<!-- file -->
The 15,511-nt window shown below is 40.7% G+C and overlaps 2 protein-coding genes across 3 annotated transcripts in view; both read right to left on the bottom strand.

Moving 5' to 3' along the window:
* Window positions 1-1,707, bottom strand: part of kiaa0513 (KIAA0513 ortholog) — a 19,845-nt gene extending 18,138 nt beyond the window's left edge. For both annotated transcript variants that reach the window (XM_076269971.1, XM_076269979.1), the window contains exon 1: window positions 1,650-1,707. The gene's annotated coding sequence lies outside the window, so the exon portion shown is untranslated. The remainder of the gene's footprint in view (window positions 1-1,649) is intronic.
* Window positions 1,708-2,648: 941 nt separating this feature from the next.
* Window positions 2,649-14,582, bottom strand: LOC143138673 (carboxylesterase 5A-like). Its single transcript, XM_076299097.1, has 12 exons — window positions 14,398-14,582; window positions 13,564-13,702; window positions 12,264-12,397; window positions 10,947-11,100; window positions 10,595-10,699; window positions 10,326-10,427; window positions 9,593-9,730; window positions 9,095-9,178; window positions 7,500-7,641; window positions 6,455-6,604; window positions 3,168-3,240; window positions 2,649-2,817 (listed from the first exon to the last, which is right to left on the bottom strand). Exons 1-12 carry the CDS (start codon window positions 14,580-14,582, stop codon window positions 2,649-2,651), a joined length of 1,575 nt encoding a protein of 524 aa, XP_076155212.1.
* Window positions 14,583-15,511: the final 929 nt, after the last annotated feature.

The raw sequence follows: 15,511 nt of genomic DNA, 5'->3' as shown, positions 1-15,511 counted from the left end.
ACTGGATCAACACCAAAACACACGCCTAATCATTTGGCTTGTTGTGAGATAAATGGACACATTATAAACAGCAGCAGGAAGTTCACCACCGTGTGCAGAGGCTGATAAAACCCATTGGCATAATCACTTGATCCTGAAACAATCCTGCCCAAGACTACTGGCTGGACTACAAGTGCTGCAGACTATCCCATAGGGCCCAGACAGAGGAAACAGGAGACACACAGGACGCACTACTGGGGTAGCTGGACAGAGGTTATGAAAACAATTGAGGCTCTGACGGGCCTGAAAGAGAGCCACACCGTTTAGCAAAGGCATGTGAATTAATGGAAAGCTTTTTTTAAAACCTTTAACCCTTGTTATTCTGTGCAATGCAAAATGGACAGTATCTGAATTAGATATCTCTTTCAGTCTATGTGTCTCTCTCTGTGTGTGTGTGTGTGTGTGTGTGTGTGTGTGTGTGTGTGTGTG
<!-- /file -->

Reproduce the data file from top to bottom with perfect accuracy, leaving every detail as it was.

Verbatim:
The 15,511-nt window shown below is 40.7% G+C and overlaps 2 protein-coding genes across 3 annotated transcripts in view; both read right to left on the bottom strand.

Moving 5' to 3' along the window:
* Window positions 1-1,707, bottom strand: part of kiaa0513 (KIAA0513 ortholog) — a 19,845-nt gene extending 18,138 nt beyond the window's left edge. For both annotated transcript variants that reach the window (XM_076269971.1, XM_076269979.1), the window contains exon 1: window positions 1,650-1,707. The gene's annotated coding sequence lies outside the window, so the exon portion shown is untranslated. The remainder of the gene's footprint in view (window positions 1-1,649) is intronic.
* Window positions 1,708-2,648: 941 nt separating this feature from the next.
* Window positions 2,649-14,582, bottom strand: LOC143138673 (carboxylesterase 5A-like). Its single transcript, XM_076299097.1, has 12 exons — window positions 14,398-14,582; window positions 13,564-13,702; window positions 12,264-12,397; window positions 10,947-11,100; window positions 10,595-10,699; window positions 10,326-10,427; window positions 9,593-9,730; window positions 9,095-9,178; window positions 7,500-7,641; window positions 6,455-6,604; window positions 3,168-3,240; window positions 2,649-2,817 (listed from the first exon to the last, which is right to left on the bottom strand). Exons 1-12 carry the CDS (start codon window positions 14,580-14,582, stop codon window positions 2,649-2,651), a joined length of 1,575 nt encoding a protein of 524 aa, XP_076155212.1.
* Window positions 14,583-15,511: the final 929 nt, after the last annotated feature.

The raw sequence follows: 15,511 nt of genomic DNA, 5'->3' as shown, positions 1-15,511 counted from the left end.
ACTGGATCAACACCAAAACACACGCCTAATCATTTGGCTTGTTGTGAGATAAATGGACACATTATAAACAGCAGCAGGAAGTTCACCACCGTGTGCAGAGGCTGATAAAACCCATTGGCATAATCACTTGATCCTGAAACAATCCTGCCCAAGACTACTGGCTGGACTACAAGTGCTGCAGACTATCCCATAGGGCCCAGACAGAGGAAACAGGAGACACACAGGACGCACTACTGGGGTAGCTGGACAGAGGTTATGAAAACAATTGAGGCTCTGACGGGCCTGAAAGAGAGCCACACCGTTTAGCAAAGGCATGTGAATTAATGGAAAGCTTTTTTTAAAACCTTTAACCCTTGTTATTCTGTGCAATGCAAAATGGACAGTATCTGAATTAGATATCTCTTTCAGTCTATGTGTCTCTCTCTGTGTGTGTGTGTGTGTGTGTGTGTGTGTGTGTGTGTGTGTGTG